Interfacial properties of air/water interfaces stabilized by oligofructose palmitic acid esters in the presence of whey protein isolate

S.E.H.J. van Kempen, K. Maas, H.A. Schols, E. van der Linden, L.M.C. Sagis

Research output: Contribution to journalArticleAcademicpeer-review

9 Citations (Scopus)

Abstract

To study the applicability of oligofructose palmitic acid esters (OF-C16) as novel surfactants in food systems, the functional properties of OF-C16 were studied in the presence of whey protein isolate (WPI). Surface tension measurements, surface dilatational rheology, foam stability tests and Brewster Angle Microscopy were used to study the competitive adsorption of WPI and OF-C16 and the displacement of WPI by OF-C16. Pure WPI stabilized interfaces had a moderate surface tension (48 mN/m) and a dilatational modulus of 90 mN/m, while pure OF-C16 stabilized interfaces had a low surface tension (30 mN/m) and a dilatational modulus of 50 mN/m. The stabilization mechanisms of WPI (elastic network formation) and of OF-C16 (surface solidification) are very different, and the combined adsorption of these two components led to a structure with a much lower dilatational modulus. At the lowest WPI concentrations (0.5% and 1%), the equilibrium surface tension was similar to a pure OF-C16 stabilized interface, pointing to a low WPI surface concentration. However, apparently still sufficient WPI had adsorbed either at or just below the interface, to prevent the OF-C16 from solidifying. Despite the low moduli, the foam stability for the mixed systems was high. The interfaces were probably stabilized by the Gibbs-Marangoni mechanism. In contrast, at the highest WPI concentration (2%), the equilibrium surface concentration of WPI was sufficiently high to decrease the interfacial mobility of OF-C16, which decreased the Gibbs-Marangoni effect and resulted in decreased foam stability. Finally, OF-C16 could also displace a fully developed WPI network from the interface.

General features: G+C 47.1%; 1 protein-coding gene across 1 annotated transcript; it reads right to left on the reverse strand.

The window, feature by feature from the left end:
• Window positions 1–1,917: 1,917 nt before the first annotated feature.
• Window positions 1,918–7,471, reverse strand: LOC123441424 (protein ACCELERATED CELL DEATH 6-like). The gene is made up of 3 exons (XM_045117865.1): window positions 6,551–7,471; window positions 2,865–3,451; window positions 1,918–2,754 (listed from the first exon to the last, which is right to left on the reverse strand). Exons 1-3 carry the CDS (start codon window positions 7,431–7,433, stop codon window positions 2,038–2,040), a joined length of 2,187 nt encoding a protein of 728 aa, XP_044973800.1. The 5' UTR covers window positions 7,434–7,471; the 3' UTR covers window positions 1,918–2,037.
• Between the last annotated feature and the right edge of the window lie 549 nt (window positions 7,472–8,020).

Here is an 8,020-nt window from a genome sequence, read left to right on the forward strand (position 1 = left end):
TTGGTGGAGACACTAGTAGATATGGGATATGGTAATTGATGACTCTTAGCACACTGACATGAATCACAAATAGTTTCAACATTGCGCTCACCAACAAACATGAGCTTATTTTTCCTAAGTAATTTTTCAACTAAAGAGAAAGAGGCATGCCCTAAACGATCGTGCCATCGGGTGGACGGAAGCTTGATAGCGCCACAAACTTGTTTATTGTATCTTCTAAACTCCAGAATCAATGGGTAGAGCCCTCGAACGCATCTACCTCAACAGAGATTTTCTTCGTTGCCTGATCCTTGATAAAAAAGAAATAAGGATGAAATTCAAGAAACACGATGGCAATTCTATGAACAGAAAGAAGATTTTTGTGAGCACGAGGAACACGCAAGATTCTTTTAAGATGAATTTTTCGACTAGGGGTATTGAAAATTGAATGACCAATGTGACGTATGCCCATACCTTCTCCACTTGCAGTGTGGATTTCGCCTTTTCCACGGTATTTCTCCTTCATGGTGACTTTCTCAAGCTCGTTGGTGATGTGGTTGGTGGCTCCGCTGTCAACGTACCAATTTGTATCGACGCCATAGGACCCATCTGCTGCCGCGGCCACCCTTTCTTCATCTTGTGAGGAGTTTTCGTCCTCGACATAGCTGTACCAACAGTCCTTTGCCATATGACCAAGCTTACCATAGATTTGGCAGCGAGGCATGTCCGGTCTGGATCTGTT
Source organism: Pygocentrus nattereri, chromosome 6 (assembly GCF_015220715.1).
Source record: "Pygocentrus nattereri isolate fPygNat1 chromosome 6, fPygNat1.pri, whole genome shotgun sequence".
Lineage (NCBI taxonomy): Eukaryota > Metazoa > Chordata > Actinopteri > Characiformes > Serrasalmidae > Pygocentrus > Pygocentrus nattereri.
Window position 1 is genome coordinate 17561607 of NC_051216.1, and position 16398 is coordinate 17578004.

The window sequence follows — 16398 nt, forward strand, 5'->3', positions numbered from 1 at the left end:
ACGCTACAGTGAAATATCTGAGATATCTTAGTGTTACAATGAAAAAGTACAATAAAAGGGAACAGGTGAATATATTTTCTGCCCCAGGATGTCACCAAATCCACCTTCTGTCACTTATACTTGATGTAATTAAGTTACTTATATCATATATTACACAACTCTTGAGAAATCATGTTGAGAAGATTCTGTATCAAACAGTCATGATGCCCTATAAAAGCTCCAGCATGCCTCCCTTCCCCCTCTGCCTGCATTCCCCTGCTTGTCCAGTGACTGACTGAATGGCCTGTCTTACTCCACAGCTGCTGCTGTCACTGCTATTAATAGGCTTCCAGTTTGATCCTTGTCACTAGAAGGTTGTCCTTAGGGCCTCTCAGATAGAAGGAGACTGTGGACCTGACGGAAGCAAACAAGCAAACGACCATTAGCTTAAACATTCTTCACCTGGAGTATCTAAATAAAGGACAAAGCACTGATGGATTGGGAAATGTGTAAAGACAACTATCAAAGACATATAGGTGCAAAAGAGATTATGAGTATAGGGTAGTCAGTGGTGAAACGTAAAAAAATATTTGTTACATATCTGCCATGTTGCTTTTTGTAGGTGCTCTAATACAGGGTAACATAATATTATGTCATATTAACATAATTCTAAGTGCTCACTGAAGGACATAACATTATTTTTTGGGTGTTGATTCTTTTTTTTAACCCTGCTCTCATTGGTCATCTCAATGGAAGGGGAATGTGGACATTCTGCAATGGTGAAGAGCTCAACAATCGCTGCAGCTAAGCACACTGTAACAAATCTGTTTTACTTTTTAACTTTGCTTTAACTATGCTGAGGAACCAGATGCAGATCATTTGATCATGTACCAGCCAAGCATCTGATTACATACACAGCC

Original languageEnglish
Pages (from-to)162-171
JournalFood Hydrocolloids
Volume32
Issue number1
DOIs
Publication statusPublished - 2013

Keywords

  • air-water-interface
  • beta-lactoglobulin
  • competitive adsorption
  • rheological properties
  • surfactant systems
  • dynamic properties
  • foaming properties
  • liquid interfaces
  • mixed films
  • displacement

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